Firstly, because it’s fishy doesn’t make it a lie. Anglers have a propensity to return home, late at night with the truth not in them; but this is as real as toothache.
I love to fly fish rivers. I fish alone. The reason for this is dual. Firstly, I don’t much like other people’s company all that much. Secondly, I suspect they don’t like mine. Either way, it works for me and I don’t have to worry about my raging social anxiety. A win-win.
Because I fish alone I most often fish in one of the nature reserves in KZN. It’s not a case of it being the best fishing available, but it’s safe. When you’re alone in what are fairly unsafe environments (anywhere inside of our borders) it’s good to know you’re not going to die alone of snakebite or be robbed.
I most often fish the Mooi River in the Kamberg Nature Reserve. It’s under two hours from home and the river is pretty. The wild brown trout are accessible and it’s generally a nice place to be. The Mooi starts in the reserve so it’s unspoiled.
On the drive there, after turning onto the gravel road, you cross the Mooi on the Moller’s farm (Riverside) and then travel alongside it as you pass through Thendela village. It’s a small village and it hugs the Mooi for about two kilometers.
From the border of Riverside Thendela has always looked fairly inviting but my expectation has always been that the water quality would be low.
I was amazed when I read recently that a community project had been started in Thendela and that ‘Thendela Fly Fishing’ had been born. The river had been tidied up, guides had been trained and a pretty impressive admin office had been established.
I called Richard (the head honcho) on Thursday afternoon and set up to fish on Saturday. “How’s the river looking?”, I asked. “Not too high, not too low, not too fast, not too slow”, came the response. Pretty perfect then? A fly fisherman and poet. I was going to like this guy. He also told me to get there early as the Thendela team were headed off to Underberg to fish for the weekend. He didn’t ask me, he told me. He told me in the tone of someone who didn’t suffer fools hell bent on ruining his outing. I get that. No offense taken.
Now listen, I’m not one for convention or social norms or anything. Generally I look for them in order to ridicule them, much to the disgust of, well, everyone I know. Imagine my surprise when I arrived in the middle of a rural Zulu village to find a portly lady on the side of the gravel road, waders over her shoulder, flies in her hat, wrap around Polaroid sunglasses, rod tubes at her feet. All a little unusual. I loved her at first sight. My first female (or any gender) Zulu trout bum. I was incandescent with awe.
“You Andrew?”, she asked. “Yes. Are you for real?”, I asked. “I can cast a full line into a hurricane and land a 22 Adams on a 20 foot leader onto a champagne cork in a raging current.”, she told me. Ok, she didn’t, but I’m going to believe that she could. She was perfect. No House of Hardy sticker on the back of her million rand four by four; my kind of girl.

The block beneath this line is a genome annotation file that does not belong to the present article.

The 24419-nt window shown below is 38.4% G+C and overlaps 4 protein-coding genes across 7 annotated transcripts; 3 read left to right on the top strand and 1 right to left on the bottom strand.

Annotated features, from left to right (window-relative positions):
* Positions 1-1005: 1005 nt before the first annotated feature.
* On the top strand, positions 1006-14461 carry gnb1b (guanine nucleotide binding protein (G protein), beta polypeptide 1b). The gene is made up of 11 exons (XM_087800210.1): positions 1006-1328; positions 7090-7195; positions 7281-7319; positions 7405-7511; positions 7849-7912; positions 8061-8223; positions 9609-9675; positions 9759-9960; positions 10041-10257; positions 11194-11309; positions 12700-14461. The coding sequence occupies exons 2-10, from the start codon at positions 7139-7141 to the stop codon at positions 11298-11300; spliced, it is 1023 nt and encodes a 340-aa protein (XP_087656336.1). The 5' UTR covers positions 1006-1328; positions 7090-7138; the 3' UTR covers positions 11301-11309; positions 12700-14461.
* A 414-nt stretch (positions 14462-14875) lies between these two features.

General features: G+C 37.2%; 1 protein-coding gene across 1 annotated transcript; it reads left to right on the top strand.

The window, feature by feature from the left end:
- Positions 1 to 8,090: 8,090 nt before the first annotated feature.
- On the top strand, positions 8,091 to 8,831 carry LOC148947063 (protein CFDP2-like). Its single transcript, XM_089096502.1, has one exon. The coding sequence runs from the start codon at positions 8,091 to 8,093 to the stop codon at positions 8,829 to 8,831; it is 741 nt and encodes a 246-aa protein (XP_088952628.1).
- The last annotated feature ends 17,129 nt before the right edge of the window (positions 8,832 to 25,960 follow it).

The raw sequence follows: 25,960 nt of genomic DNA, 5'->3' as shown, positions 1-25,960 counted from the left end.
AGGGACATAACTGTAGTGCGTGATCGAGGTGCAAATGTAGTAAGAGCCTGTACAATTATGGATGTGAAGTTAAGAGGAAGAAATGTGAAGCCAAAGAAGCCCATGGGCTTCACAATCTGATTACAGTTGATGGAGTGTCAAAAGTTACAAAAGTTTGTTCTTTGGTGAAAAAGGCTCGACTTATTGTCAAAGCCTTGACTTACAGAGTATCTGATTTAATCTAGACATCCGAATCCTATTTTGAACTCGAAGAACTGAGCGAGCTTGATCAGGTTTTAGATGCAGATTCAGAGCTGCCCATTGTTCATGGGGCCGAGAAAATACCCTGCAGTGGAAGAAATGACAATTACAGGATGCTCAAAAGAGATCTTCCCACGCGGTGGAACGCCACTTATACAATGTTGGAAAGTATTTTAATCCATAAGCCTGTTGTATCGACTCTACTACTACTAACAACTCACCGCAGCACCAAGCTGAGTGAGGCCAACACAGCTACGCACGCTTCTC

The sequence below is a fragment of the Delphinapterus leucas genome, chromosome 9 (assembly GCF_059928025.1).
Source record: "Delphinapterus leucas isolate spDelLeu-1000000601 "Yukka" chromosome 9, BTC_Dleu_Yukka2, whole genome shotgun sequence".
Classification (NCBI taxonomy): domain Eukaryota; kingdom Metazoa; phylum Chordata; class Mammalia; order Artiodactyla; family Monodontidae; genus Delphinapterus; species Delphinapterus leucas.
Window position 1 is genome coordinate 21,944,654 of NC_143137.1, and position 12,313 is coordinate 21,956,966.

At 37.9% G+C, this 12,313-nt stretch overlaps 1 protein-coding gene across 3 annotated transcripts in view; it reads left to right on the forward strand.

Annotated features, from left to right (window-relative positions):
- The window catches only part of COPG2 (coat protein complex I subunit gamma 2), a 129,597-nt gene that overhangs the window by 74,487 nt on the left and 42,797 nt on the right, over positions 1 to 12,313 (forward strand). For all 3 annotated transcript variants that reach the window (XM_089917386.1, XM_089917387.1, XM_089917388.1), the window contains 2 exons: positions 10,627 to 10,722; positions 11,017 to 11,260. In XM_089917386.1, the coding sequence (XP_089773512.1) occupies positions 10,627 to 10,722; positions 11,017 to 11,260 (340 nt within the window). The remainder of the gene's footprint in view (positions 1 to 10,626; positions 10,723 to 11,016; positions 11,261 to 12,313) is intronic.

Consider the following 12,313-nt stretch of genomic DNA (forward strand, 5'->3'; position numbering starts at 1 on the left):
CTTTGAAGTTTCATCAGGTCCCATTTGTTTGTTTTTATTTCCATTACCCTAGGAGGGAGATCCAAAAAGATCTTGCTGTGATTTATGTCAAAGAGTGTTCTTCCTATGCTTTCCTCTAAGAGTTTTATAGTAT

We traded names and I told her that I loved her. She must get a lot of declarations of affection because she didn’t flinch. She looked like the kind of girl who could remove a barbed streamer from her ear without flinching. “Richard is in that taxi, he’ll be here now-now.”
Richard arrived and we sorted out my beat. What a cool guy. He was so excited by the whole thing. He showed me a huge aerial photo of the river and explained that every beat was 380m long. I wasn’t paying attention. I signed some paperwork. “Be sure to read it” was the instruction. Blah blah blah. The sand was falling through the hourglass, just click accept and start the download.
Richard was such a difference compared to some of the illustrious personalities in the industry with their “I was fishing a select beat with Tom Sutcliffe / Lee Wulff / Jesus Christ when suddenly I remarked that the water temperature had dropped three three-hundredths of a degree and that I needed to change to a size 34 dodo hackled, etc, etc, etc.” This is a sport with so many pretentious dickheads associated with it. I call them a name that rhymes with ‘arsepole’ and they call me ‘can’t you read the signs, get off my river, I’ll effing shoot you if I see you here again’. While I’d like to explain to them South African law as it pertains to access to rivers I don’t fancy it’s nice to be shot. I’ve been shot at several times and even that is not an experience to be enjoyed. Also, when you’re cold and wet being shot must really hurt even more. Generally when I’m hauled off some guys river (how can you own water? it’s like saying you own air) I just leave all their gates open – I’m small minded that way.
Richard showed me a video of a client with a whale of a brown caught up in beat six, near the reserve boundary. He was bubbling with the energy of a child with an illicit fire cracker. “Beat three has many fish. Beat six has few fish. But they’re biiiiig.” Richard, my host, spare no time in pointing me to beat six, if you will.